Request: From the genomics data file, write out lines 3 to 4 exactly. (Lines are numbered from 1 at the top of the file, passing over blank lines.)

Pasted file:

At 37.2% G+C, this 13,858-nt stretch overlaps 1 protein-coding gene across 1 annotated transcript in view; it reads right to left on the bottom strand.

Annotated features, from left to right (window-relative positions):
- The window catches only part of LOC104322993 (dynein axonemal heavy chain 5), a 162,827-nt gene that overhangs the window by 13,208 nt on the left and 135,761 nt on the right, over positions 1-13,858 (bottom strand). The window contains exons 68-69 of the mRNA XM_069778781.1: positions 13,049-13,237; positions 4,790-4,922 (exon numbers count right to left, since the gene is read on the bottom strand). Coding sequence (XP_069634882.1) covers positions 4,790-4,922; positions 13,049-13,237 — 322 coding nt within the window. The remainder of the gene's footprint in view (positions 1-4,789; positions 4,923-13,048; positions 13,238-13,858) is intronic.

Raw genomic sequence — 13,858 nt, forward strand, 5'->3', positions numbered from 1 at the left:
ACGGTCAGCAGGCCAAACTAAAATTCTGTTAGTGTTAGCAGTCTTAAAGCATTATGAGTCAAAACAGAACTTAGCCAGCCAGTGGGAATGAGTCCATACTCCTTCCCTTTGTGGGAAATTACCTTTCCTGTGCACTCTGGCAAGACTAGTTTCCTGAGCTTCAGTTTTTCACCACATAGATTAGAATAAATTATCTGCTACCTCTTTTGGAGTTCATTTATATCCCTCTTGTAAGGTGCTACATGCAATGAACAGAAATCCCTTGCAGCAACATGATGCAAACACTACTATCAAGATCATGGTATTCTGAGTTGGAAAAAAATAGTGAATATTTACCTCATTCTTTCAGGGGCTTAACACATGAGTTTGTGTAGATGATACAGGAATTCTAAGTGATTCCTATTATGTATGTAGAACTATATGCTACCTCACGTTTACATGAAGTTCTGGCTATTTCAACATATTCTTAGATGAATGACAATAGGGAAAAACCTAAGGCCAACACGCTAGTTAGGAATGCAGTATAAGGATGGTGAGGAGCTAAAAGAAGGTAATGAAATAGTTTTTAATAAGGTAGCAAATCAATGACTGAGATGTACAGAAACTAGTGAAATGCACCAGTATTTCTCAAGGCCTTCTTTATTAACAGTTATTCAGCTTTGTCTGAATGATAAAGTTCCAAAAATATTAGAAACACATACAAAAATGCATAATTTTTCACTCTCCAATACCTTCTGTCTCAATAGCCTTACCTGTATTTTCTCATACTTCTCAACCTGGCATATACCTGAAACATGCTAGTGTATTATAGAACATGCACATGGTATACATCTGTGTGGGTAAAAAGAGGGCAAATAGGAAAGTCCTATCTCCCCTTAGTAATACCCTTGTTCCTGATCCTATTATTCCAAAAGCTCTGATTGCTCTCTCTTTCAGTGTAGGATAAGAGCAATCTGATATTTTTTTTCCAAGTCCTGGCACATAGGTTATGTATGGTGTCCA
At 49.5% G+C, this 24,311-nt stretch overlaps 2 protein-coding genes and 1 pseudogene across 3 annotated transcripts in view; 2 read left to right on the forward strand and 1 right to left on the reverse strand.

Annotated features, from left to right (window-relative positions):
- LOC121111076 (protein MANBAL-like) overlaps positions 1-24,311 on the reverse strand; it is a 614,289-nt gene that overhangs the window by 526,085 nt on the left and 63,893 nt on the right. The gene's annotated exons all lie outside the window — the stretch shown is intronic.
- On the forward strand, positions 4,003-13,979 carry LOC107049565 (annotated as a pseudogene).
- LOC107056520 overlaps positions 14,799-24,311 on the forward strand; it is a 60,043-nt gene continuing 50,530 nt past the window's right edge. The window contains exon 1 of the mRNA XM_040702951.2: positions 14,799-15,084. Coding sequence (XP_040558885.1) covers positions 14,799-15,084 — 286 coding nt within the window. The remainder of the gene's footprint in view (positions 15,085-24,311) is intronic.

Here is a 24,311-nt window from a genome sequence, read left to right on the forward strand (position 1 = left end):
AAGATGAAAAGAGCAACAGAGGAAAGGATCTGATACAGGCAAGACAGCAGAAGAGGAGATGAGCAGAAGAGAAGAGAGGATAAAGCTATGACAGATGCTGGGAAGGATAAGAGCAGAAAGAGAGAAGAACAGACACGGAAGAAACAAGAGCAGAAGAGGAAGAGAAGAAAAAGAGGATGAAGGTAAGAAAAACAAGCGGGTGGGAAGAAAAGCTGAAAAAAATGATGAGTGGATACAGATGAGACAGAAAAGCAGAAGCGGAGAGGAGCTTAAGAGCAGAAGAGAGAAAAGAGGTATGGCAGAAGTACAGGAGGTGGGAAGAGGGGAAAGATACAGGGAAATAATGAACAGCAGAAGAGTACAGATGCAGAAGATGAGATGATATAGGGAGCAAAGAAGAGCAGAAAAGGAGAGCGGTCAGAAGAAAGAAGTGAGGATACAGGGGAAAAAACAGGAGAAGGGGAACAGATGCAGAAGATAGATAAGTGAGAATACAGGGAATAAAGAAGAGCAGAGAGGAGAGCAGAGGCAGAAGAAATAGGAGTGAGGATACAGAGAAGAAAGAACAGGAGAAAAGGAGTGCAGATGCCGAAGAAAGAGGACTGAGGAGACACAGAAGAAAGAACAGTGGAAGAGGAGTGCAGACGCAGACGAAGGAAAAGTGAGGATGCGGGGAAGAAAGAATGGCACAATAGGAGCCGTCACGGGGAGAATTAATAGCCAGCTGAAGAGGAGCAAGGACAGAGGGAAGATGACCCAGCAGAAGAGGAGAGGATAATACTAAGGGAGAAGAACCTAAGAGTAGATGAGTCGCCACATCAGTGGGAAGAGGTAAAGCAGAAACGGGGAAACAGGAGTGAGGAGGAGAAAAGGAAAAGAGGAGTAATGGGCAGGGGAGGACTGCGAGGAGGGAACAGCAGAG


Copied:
- The window catches only part of LOC104322993 (dynein axonemal heavy chain 5), a 162,827-nt gene that overhangs the window by 13,208 nt on the left and 135,761 nt on the right, over positions 1-13,858 (bottom strand). The window contains exons 68-69 of the mRNA XM_069778781.1: positions 13,049-13,237; positions 4,790-4,922 (exon numbers count right to left, since the gene is read on the bottom strand). Coding sequence (XP_069634882.1) covers positions 4,790-4,922; positions 13,049-13,237 — 322 coding nt within the window. The remainder of the gene's footprint in view (positions 1-4,789; positions 4,923-13,048; positions 13,238-13,858) is intronic.

Raw genomic sequence — 13,858 nt, forward strand, 5'->3', positions numbered from 1 at the left: